Last Saturday I turned on my FM radio to listen to the Texaco broadcast, live from the Metropolitan Opera in New York, of Giuseppe Verdi's "II Trovatore." The gypsy Azucena was weaving her wiles when I tuned in and I was ready to be led wherever Verdi wanted to take me, and then I heard a hum. No, more like a beep. Not like somebody was trying to get everybody in tune, more like somebody was broadcasting bad breath: beep-beep-beep-beep. I checked another FM radio in my apartment and got the same beeps. I called the radio station, WGMS.
Yes, the announcer allowed, he knew there was omething wrong. Ten other listeners had complained. There were complaints every week. WGMS was not at fault. The root of the evil was the decision by Texaco to stop broadcasting in stereo and instead use a cheaper monaural connection from New York to Washington.
Back to the opera, back to the beeps - then it hit me that this was the Metropolitan Opera, distorted to the point of displeasure because Texaco, an Oil Giant, wants to save money! I began troubleshooting. First to stop the beep, then to learn why the opera lost stereo. The WGMS announcer gave me a half-dozen numbers to call. While opera quiz giggled on, I investigated.
WGMS program director, Mike Cuthbert, explained the setup. Forget about radio waves beaming up from the Met and bounching off the ionosphere into your radio. The music comes down on ATT program lines. All lines are not equal.
"Last year we had a 15-kilohertz stereo line from New York," Cuthbert explained. "This year they gave us a 5-kilohertz monaural line. We've complained. Philadedphia has the same problems and they're complaining.
But the people who produce the show for Texaco, the G.H. Johnston Co., haven't done anything about it."
"You mean with this cheaper line there's more likely to be problems with beeps?" I tried to sort out the kilohertz.
The Met may be the best opera house in the world, but on Saturday afternoon most people were hearing it via the cheapest facilities. And Cuthbert had a theory that went beyond mere economizing by an oil giant. "National Public Radio is out to get the Met Broadcasts, and this poor quality service may have something to do with somebody trying to make people unhappy with commercial stations like WGMS."
A conspiracy theory! But meanwhile the beep continued. Surely a mere 5-kilohertz line should carry opera without a beep. Cuthbert admitted that only in the last four years did they have stereo, before that the broadcast was always on the monoline - the same type of line that carries TV audio.
John Strohllo, an ATT technician at the program operations center in New York, hadn't heard of any problems with a beep.
"There should be no beep on a 5,000-cycle line," he averred.
I called the announcer at WGMS and he assured me he had complained to ATT Washington.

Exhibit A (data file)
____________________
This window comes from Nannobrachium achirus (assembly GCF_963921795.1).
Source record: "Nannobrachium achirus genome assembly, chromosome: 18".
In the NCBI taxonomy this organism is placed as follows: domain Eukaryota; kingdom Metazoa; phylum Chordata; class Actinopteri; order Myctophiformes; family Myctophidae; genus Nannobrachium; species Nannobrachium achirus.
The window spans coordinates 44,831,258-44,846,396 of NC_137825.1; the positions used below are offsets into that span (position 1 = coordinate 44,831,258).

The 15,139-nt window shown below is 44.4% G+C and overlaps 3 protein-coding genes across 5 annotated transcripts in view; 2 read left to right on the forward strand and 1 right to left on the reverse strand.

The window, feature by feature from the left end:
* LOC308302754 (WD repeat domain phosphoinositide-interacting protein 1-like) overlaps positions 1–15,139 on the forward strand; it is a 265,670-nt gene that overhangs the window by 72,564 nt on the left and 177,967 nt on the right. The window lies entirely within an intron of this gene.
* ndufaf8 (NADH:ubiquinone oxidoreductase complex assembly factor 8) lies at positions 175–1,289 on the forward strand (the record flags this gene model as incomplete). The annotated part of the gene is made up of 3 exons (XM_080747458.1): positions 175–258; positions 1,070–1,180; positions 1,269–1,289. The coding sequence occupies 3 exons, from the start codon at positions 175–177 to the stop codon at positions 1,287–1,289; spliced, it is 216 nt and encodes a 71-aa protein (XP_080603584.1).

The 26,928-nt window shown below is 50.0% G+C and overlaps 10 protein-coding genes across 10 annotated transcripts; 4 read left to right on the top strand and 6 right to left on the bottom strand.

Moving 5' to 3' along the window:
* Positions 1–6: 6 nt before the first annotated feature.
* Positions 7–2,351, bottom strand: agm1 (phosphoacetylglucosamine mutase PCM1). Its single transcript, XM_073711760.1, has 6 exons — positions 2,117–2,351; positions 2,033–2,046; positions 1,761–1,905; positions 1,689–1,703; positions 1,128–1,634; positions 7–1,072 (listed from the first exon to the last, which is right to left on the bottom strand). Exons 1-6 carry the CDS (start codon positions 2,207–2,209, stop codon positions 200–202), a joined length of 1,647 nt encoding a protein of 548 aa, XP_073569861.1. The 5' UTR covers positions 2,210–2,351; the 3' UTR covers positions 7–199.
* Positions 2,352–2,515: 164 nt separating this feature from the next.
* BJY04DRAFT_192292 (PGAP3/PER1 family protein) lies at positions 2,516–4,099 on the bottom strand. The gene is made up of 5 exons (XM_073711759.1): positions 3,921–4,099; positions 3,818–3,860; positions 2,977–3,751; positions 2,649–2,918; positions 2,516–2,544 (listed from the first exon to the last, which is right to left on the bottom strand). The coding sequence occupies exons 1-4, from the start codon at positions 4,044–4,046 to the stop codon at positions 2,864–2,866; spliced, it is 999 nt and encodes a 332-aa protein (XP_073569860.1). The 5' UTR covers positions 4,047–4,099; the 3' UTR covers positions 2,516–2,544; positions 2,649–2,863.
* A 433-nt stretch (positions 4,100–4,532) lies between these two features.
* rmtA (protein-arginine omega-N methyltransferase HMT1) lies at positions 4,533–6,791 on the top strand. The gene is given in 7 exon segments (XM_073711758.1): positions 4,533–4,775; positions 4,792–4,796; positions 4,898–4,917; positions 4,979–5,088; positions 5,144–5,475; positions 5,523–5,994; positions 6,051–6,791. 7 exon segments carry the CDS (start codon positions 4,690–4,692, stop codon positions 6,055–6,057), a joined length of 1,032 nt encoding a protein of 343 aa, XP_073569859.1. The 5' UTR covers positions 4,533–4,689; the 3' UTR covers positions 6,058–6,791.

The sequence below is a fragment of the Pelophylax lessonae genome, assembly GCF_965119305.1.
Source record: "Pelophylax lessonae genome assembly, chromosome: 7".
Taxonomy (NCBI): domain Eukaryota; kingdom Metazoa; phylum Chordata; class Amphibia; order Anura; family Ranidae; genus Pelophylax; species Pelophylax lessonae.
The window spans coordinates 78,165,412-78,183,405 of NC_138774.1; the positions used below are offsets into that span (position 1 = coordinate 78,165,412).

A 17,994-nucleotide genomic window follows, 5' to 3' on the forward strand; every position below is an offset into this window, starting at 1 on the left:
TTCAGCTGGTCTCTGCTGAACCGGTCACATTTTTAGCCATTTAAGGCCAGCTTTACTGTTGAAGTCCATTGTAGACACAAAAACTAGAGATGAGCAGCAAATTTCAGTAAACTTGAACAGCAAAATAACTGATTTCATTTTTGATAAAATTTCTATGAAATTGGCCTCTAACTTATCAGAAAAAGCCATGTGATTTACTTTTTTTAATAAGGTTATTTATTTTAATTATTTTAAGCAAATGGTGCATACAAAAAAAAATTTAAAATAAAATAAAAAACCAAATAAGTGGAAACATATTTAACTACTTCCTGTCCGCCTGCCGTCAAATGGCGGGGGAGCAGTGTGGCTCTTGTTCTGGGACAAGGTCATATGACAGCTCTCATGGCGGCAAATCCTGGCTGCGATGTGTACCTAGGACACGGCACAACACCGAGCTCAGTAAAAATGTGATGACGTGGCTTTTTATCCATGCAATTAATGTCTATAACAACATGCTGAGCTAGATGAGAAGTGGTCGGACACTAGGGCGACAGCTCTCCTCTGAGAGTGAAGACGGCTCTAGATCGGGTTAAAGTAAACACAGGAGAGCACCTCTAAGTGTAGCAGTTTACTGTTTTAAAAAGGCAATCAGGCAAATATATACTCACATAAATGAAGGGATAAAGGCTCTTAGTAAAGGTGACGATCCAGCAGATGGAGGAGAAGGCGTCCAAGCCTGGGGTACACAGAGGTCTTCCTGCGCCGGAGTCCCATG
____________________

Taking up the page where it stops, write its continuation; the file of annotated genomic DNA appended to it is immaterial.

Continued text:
"I haven't heard about any complains," an ATT technician in Washington told me. "But I just came on duty.Let me check with my supervisor."
And the supervisor told him to tell me to call ATT eastern regional office first thing Monday.
OK, but meanwhile: beep-beep-beep.
Quite frankly, when ATT said there was no trouble, well, I began doubting my ears. Cuthbert mentioned that Philadelphia had been having trouble with the broadcast, so I called station WFLN.
"We've had hundreds of complaints since this season's broadcasts began," WFLN announcer Paul Mason explained. "This is the quality sound you got with the old Toscanini broadcasts in the '40s. We don't have a beep like you're hearing, but hte sound is just bad. I used to work news and this sounds like a Saigon feed. I have a hunch. I wonder if somebody wants this sound bad to stop people from taping these broadcasts at home?"
Another conspiracy theory!
But in my ears still beep-beep-beep.
Since Philly had no beep, it must be a Washington problem, or I was getting myself ready for the mad scene from "Lucia." I called an opera buff in town. She was taking a nap. I woke her up. She turned on her radio. "I don't hear any hum or beep."
I groveled back to my radio; the beep was gone! Bewildered, she went back to her nap.(Often in these affairs it's the innocent bystander who suffers most.)
By rights, I deserved to enjoy the last act of the opera, but was there a conspiracy afoot! Was an Oil Company cutting corners with Art! And then, why did the beep (if it was there!) go away!
I called ATT Washington.
"It stopped? Well, we didn't do anything. Did you adjust your antenna?" replied a chap with a etchnician's insolence. I put him back in his place. "Well, we didn't do anything. We're just been watching the basketball game."
An hour after the opera ended I got a call from G.H. Johnston himself. The producer since 1952 of the Saturday broadcasts took time out of his vacation to respond, and it went like this:
"We cut back to 5,000 because we had nothing but complaints with stereo for four years. It was experimental, and we gave it to 11 cities on the East Coast. But the guy in Phoenix, he wanted stereo too. So we got nothing but complaints. Personally I don't listen to music in stereo. Beethovan didn't write music in stereo. It's not natural to hear Pavarotti in one ear and Sutherland in the other. Except for the last four years, the broadcast was monaural and we never got complaints. And the only area complaining now is Philadelphia!"